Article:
Mandy Wiener22 March 2024 | 11:21

MANDY WIENER: Jooste, Watson, Kebble - Justice of a different kind

Alleged Steinhoff mastermind reportedly shot himself rather than face the Hawks.

MANDY WIENER: Jooste, Watson, Kebble - Justice of a different kind

Former Steinhoff CEO Markus Jooste. Image: Eyewitness News

Within minutes of the news of Markus Jooste’s death by suicide breaking, the parallels were already being drawn with the deaths of mining tycoon Brett Kebble and Bosasa CEO Gavin Watson. 

A very funny friend of mine has always joked with me that he believed Gavin and Brett are comfortably ensconced on a desert island with fictional Days of Our Lives villain Stefano DiMera, drinking cocktails. He crassly messaged to ask if Markus had joined them. 

It’s a dark take but actually, it’s a narrative that has gained traction with many South Africans who remain sceptical about the deaths of all three men. This is largely fuelled by frustration that rich white men who are accused of large-scale malfeasance and white-collar crimes manage to evade justice or at least experience justice of a different kind in this country. 

The Specialised Commercial Crimes Unit had spent years unravelling the spaghetti of the Steinhoff fraud. Since the scandal was revealed in 2017, there has been considerable pressure on law enforcement authorities to bring Jooste to book considering the scale of the crime which was labelled South Africa’s Enron. 

Finally, the SCCU was ready to swoop after years of apparent paralysis. 

On Wednesday, the Financial Sector Conduct Authority put out a damning ruling against Jooste and gave him a R475 million fine. Crucially, it also found that he was the mastermind of the crime. 

Since 2017, Jooste had sought refuge in his luxury home in Hermanus. The prospect of a protracted trial, the shame of detailed evidence being led in court and ultimately jail time appeared to be too much to bear. He was due to hand himself over for arrest the following day. 

According to reports, he shot himself on the picturesque mountain cliff path near his home. 

Those who had worked hard for years to bring justice to this case were left frustrated, describing his suicide as a tragic end to lots of work. 

In the same way that both ANC funders Kebble and Watson avoided lengthy criminal trials and potential jail time, Jooste chose a different kind of justice for his crimes. 

This feeds into the general frustration from sectors of society who believe that wealthy, white men with access to expensive lawyers and resources experience a different kind of justice in South Africa. 

In all three cases, it is ultimately their family members and loved ones who end up having to carry the weight of a tarnished name, unresolved cases and continued speculation. 

It is also fodder for those who cynically doubt the veracity of the reports of these men’s deaths.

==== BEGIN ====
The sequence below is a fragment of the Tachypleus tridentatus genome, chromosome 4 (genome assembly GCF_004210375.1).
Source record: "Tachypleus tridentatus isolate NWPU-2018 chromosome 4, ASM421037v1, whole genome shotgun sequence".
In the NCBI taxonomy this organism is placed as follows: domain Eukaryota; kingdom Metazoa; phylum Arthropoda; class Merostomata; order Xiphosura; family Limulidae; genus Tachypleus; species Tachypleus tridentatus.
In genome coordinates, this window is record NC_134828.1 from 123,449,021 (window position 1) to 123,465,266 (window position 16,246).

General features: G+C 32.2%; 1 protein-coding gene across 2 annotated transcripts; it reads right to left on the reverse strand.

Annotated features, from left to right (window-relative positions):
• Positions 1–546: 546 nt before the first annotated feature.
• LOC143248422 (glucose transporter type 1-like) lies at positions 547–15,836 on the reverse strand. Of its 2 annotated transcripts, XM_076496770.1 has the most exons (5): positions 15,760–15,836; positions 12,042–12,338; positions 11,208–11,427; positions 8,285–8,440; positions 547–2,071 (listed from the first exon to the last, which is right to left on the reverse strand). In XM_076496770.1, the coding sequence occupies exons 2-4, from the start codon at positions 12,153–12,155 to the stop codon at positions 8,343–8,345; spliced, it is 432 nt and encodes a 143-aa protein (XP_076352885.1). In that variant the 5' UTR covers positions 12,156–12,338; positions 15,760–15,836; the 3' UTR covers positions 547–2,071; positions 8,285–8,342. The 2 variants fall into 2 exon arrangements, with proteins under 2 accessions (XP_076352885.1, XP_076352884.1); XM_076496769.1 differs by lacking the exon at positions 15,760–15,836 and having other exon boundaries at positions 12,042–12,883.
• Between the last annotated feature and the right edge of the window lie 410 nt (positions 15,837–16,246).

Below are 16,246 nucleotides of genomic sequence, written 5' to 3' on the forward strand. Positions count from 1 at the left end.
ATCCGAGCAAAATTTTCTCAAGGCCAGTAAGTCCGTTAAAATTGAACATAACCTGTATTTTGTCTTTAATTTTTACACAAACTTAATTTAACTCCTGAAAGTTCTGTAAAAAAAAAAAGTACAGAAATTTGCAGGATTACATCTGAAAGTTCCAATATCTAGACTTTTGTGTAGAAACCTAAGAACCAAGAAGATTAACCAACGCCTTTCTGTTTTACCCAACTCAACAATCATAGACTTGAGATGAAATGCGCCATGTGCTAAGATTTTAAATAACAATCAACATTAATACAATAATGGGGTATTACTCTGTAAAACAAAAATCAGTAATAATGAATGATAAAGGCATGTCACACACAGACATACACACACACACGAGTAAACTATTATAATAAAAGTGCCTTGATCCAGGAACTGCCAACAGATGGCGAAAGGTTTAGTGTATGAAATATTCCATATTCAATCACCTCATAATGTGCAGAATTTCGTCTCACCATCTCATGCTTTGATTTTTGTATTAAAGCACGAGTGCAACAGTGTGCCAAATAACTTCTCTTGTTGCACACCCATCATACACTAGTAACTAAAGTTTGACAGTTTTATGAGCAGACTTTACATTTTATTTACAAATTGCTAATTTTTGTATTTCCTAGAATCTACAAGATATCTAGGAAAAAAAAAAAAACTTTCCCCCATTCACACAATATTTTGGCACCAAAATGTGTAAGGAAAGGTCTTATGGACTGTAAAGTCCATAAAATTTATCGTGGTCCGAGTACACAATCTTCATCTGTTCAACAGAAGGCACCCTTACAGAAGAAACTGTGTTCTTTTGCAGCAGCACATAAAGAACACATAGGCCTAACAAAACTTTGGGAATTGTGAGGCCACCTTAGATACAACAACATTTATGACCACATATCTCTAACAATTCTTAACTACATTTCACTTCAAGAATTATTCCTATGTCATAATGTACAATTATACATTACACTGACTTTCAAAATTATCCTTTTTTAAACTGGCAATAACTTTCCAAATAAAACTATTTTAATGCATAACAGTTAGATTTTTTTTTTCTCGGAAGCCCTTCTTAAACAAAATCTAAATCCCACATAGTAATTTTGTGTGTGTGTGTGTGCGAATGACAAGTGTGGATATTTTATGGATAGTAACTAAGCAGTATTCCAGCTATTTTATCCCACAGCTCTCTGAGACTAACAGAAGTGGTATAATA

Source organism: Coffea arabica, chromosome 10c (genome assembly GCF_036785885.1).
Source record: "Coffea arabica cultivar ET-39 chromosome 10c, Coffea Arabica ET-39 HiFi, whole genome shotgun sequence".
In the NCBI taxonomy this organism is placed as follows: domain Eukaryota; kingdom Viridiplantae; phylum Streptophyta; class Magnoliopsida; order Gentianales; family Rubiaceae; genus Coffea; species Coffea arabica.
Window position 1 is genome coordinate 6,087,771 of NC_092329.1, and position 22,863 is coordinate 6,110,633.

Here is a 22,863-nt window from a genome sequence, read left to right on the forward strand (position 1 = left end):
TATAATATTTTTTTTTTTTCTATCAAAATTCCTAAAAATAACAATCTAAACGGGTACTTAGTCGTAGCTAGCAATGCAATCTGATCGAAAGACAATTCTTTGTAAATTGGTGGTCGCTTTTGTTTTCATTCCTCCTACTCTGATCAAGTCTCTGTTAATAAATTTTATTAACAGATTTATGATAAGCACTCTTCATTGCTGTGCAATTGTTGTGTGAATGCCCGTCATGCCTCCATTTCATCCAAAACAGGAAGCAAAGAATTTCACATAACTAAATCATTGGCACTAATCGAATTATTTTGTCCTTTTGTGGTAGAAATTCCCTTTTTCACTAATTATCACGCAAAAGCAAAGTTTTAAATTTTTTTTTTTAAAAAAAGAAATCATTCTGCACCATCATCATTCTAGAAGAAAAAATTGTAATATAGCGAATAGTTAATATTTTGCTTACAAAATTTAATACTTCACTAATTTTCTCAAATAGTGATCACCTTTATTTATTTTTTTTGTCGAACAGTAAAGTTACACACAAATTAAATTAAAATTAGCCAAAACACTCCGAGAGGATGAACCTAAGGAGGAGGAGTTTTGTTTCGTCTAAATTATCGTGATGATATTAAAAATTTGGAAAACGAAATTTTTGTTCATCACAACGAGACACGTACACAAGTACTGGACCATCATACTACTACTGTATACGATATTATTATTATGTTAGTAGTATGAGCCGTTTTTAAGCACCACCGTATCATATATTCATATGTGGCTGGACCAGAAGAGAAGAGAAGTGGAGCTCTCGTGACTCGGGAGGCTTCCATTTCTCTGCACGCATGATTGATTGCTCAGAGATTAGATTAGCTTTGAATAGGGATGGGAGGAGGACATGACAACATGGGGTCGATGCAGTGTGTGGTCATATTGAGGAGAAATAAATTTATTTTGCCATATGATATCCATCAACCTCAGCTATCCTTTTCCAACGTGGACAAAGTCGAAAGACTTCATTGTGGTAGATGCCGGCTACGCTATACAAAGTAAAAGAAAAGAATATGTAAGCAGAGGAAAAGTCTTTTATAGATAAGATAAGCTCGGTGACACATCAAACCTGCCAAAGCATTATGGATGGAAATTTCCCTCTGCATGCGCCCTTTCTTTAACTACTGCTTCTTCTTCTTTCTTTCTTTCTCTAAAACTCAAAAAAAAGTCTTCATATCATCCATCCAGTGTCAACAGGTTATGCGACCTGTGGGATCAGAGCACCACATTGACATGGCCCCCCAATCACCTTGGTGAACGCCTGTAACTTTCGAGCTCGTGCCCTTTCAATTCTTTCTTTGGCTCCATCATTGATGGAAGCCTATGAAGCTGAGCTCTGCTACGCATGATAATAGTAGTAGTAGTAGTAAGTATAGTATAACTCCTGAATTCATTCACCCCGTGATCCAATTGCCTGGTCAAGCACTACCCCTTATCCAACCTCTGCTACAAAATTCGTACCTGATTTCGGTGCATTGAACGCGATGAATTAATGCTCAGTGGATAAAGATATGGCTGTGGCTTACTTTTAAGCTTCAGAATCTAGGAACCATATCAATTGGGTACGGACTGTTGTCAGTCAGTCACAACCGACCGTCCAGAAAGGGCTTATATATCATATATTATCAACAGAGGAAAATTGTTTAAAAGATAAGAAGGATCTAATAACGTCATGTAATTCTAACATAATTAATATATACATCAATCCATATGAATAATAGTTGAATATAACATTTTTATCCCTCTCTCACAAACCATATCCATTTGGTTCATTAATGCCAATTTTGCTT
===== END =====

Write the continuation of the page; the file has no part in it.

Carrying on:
In the case of Gavin Watson, there is no evidence that there was foul play involved in his accident. 

Watson crashed his Bosasa company car, a Toyota Corolla, into a concrete pillar approaching OR Tambo International Airport on the R21 on August 26, 2019.

According to the family at the time, the pathologist found that he had died of a heart attack before the crash. A photograph of Watson’s body and the accident scene was shared with me at the time and law enforcement officers and his family members expressed no doubt that it was him in that car. 
Like Jooste, Watson’s world was also imploding.

Former Bosasa COO Angelo Agrizzi had gone to the Zondo commission and had publicly revealed footage of him preparing bribes in his walk-in safe. The NPA was also getting ready to charge him for these corrupt activities and a SARS tax inquiry into his affairs was in full swing. He was, in fact, due to testify at the inquiry 24 hours after his fatal accident. 

In Kebble’s case, he went to the underworld to fetch his killers. The modern-day randlord was gunned down in what emerged as an astonishing "assisted suicide" on a bridge in Melrose in September 2005. In court testimony, his confessed killers testified about how he had hired them to kill him to make it look like a botched hijacking. Life insurance policies paid out despite their confessions.

At the time of Kebble’s death, the NPA had decided to charge him for fraud and contravention of the Stock Exchange Act. He was also entangled in a massive dispute with SARS over unpaid taxes. There was also a tax inquiry into his affairs. The captain of industry’s lavish world was about to come crashing down around him. 

There are photos and a video of Kebble taken on the scene of the accident and during a post-mortem that was presented to the court. Also, I have spoken to the first responders on the scene of Kebble’s death and they are very sure it was him. 

It took weeks for the assisted suicide story to emerge in the Kebble murder formally. There were stories about assassins having been flown in from Mozambique to kill him, about a diamond deal that had gone wrong. Even after Mikey Schultz testified in court about what had truly happened in Melrose the night of his death, it may still be possible that that entire version was concocted to disguise the truth.

While Jooste’s death means he won’t stand in the dock and have to answer to the long-awaited and much anticipated criminal charges against him, prosecutors are adamant the case will still go ahead. There are other accused and the spaghetti will have to be unravelled publicly. 

The story still has to be told. There has been much at stake in this case for the NPA and it deserves the credit for all the work that has been done to secure a conviction. 

But Jooste has experienced justice of a different kind.